“I’ll do it!” he said.
A lovely man.
So the show opened and was well received by the Times. I continued to listen. I was something of a voice impersonator in those days. I’d crack up the cast by doing imitations of the various actors.
Then one night it happened. My big moment.
Now, to fully appreciate what I’m about to relate it is necessary that you know the classic film All About Eve. If you have not seen it and wish to be spared knowing the plot twist, you might want to skip to the last paragraphs of this post.
In brief, All About Eve is the story of a theater diva named Margo Channing (Bette Davis). A devoted young fan named Eve Harrington (Anne Baxter) comes to her and pours out her heart about loving the theater and idolizing Margo. This gets her a job as Margo’s assistant.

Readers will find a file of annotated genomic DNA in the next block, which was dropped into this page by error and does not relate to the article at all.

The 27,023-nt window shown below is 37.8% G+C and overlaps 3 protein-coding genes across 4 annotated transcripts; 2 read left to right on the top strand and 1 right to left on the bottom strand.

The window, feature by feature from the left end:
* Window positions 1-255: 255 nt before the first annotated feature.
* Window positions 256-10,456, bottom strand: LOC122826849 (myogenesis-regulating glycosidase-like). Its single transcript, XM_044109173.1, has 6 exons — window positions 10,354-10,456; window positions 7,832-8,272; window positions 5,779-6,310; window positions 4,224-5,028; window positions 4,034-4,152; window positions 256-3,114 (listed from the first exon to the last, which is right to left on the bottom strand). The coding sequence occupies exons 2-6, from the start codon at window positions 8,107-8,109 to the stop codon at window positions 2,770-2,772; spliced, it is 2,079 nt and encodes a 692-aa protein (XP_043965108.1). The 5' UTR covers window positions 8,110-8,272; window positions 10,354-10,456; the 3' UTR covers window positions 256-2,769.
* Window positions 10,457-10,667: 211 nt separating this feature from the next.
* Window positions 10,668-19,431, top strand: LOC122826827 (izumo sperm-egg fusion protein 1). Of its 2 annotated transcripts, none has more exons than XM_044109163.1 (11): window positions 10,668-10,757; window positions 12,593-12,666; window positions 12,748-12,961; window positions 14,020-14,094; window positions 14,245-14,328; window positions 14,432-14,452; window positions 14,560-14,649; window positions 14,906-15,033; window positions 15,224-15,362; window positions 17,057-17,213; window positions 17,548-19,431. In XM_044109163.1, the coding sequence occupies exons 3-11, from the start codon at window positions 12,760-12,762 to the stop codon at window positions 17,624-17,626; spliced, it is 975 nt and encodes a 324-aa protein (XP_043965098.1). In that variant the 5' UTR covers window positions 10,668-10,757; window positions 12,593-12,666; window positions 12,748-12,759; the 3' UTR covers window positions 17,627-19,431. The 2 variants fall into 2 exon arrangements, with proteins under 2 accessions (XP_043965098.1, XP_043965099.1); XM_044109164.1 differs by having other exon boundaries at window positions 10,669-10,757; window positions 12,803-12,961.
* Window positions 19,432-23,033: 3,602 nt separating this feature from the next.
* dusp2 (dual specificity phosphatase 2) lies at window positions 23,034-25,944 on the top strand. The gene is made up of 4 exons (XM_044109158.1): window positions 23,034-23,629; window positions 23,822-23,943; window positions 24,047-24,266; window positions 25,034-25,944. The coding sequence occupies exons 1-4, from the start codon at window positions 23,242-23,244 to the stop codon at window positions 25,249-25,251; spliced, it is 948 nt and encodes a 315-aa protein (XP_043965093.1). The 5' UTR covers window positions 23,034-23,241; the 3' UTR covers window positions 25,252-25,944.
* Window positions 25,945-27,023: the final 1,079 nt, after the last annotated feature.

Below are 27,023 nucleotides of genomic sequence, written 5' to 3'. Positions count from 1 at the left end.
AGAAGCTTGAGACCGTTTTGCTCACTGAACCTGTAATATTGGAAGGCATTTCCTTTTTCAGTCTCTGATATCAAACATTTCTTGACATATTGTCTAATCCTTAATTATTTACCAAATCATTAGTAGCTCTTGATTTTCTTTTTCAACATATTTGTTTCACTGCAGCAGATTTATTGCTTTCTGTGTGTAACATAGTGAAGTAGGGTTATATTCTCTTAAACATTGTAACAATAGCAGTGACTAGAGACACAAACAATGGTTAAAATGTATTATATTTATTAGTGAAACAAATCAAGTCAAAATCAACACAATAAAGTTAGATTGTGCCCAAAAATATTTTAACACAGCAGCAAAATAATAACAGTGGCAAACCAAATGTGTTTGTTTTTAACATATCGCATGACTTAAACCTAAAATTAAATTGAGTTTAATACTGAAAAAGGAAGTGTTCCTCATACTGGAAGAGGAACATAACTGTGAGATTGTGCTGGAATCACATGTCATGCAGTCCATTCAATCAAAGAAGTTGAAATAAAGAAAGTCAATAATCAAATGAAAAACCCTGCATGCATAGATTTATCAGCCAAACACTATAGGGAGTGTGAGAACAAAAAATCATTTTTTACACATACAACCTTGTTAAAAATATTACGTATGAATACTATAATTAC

What we come to learn is that Eve Harrington has only one thought in mind—to displace Margo as the star of a new hit play. She underhandedly snags the understudy role. And then she sets in motion an elaborate scheme so Margo will be unable to make curtain one night.
Eve is a sensation, and from there turns her back on everyone who’s helped her as she ascends the stairway to stardom.
Back to Othello. One night, about an hour and half before curtain, a call comes in from the actor playing Montano—a minor role, but with significant lines. He was stuck in Brooklyn and wouldn’t be able to make the show. I can’t remember why, but I assure you I had nothing to do with it.
The stage manager was in a panic. There were no understudies. Then someone told him, “Jim knows the part. He knows all the parts.”
The stage manager rushed over to me and put his hands on my shoulders. “Do you? Do you really know the part?”